Prayer has to be first and last. We have morning offering and spiritual reading at breakfast, and close with night. Sometimes we have had night prayer in the car on the go.
We wake up early and have our rosary together with coffee and candlelight. Even when travel separated us, we have kept this habit.
Before going to sleep we each say an Our Father, Hail Mary (Greg & Julie idea) thanking each other for the acts of love and kindnesses through the day.
My grandmother, 50 + yrs happy married never go to bed angry. The OF & HM prayers before sleep is an excellent way to avoid bitterness in heart.
Each month we meet as a family on Google Meet for those who can for a rosary. Grandkids getting old enough to lead.
We took Dave Ramsey’s Course of many weeks on Financial Peace University. Tell how I thought it was an investment talk, apologized to Ted, but we stayed. Turned out to be a pivotal experience for us and our married children!
NAMI course Family to Family to understand mental illness. Very, very helpful. Ted & I had very little understanding of these phenomena.
Family retreats, TOTB lectures, Familiaris Consortio, TAHA offered a retreat a few years ago, and the Schoenstatt Sisters
When I was going through the Augustine Institute, Ted would proofread my papers (this kept us together spiritually). This kept us together. After an intensive in the summer, he would come up, we would go to Boulder, and the poor man would have his ears talked off over gelato!
Covid has thrown things out of whack need to get back into a retreat stream. All Catholics should make a yearly retreat and if one is married it is nice to do that.
- Exhortation Fulton Sheen’s Closing Remarks [NB the whole book is worthwhile but I find myself both repulsed and drawn to this pearl of wisdom. Flesh does not like suffering. Media makes married life look like one of vacations, wine, and laughter)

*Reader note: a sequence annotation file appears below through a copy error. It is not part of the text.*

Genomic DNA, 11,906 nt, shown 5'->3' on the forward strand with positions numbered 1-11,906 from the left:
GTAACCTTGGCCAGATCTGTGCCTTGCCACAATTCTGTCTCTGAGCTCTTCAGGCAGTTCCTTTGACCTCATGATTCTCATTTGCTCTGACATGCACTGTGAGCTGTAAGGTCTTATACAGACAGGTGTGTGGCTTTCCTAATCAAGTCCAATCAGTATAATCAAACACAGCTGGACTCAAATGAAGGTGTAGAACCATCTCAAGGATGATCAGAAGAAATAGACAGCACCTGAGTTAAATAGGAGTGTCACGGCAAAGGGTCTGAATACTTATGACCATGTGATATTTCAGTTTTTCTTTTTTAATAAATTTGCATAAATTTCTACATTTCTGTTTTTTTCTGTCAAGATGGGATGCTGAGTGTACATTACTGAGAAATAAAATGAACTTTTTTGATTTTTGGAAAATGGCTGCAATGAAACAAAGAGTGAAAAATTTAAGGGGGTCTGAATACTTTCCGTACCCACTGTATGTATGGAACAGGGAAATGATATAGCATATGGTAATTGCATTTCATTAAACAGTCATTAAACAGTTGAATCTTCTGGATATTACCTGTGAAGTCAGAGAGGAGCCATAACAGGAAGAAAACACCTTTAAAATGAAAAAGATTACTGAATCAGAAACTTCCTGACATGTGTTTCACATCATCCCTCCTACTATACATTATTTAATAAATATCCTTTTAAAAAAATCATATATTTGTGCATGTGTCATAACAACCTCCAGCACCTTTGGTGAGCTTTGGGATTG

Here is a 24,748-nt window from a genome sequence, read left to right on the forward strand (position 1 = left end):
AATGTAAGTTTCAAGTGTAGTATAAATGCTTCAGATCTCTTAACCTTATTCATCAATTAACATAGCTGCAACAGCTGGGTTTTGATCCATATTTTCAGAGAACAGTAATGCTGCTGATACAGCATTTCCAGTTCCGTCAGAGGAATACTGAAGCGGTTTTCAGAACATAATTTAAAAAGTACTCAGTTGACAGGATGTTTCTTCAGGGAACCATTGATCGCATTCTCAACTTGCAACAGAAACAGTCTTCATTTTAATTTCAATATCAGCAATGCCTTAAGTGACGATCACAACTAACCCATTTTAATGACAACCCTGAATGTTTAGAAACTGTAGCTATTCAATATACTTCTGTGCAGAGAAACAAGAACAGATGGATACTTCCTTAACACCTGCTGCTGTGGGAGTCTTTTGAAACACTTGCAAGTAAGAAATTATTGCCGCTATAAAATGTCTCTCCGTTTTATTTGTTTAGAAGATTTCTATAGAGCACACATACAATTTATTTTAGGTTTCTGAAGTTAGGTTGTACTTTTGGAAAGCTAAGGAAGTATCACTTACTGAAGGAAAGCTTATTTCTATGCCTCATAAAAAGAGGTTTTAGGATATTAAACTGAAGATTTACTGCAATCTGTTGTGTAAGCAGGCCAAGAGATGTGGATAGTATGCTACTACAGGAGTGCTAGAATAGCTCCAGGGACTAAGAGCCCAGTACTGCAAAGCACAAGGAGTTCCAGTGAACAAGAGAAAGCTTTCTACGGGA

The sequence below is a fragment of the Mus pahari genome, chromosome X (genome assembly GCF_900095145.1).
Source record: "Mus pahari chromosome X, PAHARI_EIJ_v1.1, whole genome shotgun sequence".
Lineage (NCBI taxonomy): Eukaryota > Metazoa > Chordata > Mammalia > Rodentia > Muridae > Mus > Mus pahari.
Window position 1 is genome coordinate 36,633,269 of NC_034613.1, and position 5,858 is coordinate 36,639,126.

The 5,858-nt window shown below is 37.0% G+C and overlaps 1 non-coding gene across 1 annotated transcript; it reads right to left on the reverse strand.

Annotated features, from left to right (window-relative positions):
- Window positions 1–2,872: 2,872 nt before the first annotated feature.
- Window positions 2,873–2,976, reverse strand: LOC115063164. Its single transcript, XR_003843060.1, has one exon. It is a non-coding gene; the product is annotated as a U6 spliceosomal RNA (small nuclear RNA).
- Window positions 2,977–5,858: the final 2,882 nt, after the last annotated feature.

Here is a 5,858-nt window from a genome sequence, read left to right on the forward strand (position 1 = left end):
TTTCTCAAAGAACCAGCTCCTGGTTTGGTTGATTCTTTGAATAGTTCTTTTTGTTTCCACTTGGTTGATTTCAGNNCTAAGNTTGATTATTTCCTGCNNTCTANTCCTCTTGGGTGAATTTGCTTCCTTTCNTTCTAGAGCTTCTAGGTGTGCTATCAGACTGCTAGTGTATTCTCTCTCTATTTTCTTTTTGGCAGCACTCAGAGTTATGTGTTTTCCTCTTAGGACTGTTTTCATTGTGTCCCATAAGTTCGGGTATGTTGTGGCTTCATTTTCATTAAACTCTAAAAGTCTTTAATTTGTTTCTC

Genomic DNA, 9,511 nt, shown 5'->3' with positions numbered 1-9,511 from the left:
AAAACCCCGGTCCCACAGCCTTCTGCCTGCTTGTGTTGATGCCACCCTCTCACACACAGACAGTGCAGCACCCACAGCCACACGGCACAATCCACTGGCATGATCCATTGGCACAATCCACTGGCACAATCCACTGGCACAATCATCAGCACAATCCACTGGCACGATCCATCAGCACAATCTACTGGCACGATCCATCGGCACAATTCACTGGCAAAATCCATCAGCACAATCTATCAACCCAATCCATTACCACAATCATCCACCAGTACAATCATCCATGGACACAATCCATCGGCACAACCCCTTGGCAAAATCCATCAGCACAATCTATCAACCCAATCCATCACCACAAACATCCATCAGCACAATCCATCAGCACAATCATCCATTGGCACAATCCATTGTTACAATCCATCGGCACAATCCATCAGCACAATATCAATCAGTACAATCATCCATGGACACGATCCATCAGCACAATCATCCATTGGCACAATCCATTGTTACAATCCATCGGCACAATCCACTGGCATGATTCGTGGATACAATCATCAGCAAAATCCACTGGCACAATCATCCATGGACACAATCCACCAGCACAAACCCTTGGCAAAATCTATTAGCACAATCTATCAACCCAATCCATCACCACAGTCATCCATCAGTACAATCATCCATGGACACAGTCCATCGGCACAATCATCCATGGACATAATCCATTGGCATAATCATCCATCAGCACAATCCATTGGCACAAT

“The great difference between a Christian and pagan in suffering is that for the Christian all suffering is from the outside, that is, it is a trial permitted by God for self-purification and sanctification. For the pagan, suffering is on the inside; it is in his soul, in his mind, in his consciousness, in his unconsciousness; it is so much a part of him that it is a hell, though that hell often goes by the name of “anxiety” or “frustration”. The Christian receives suffering, he even speaks of it coming from the hands of the Crucified; the pagan creates suffering. Because he cannot see its place in the universe, because it negates his egotism, and because it cancels his love of pleasure, he begets an inferno within himself. The crosses from the outside are bearable; the double crosses inside are insoluble. In the latter case, the sufferer will betray his egotism with the query: “Why does God do this to me?”
The key to the solution of crosses of married life, if they come, is not in breaking the bond, for that is unbreakable. Rather it is the utilization of its suffering for self, for children, and for the spouse who, for the present at least, is the cause of the suffering. Christian love not only can make such suffering bearable; it can even make it sweet. 
 Fulton J. Sheen, Three to Get Married (Scepter Press: New York 1951 original printing, 1996) 192-193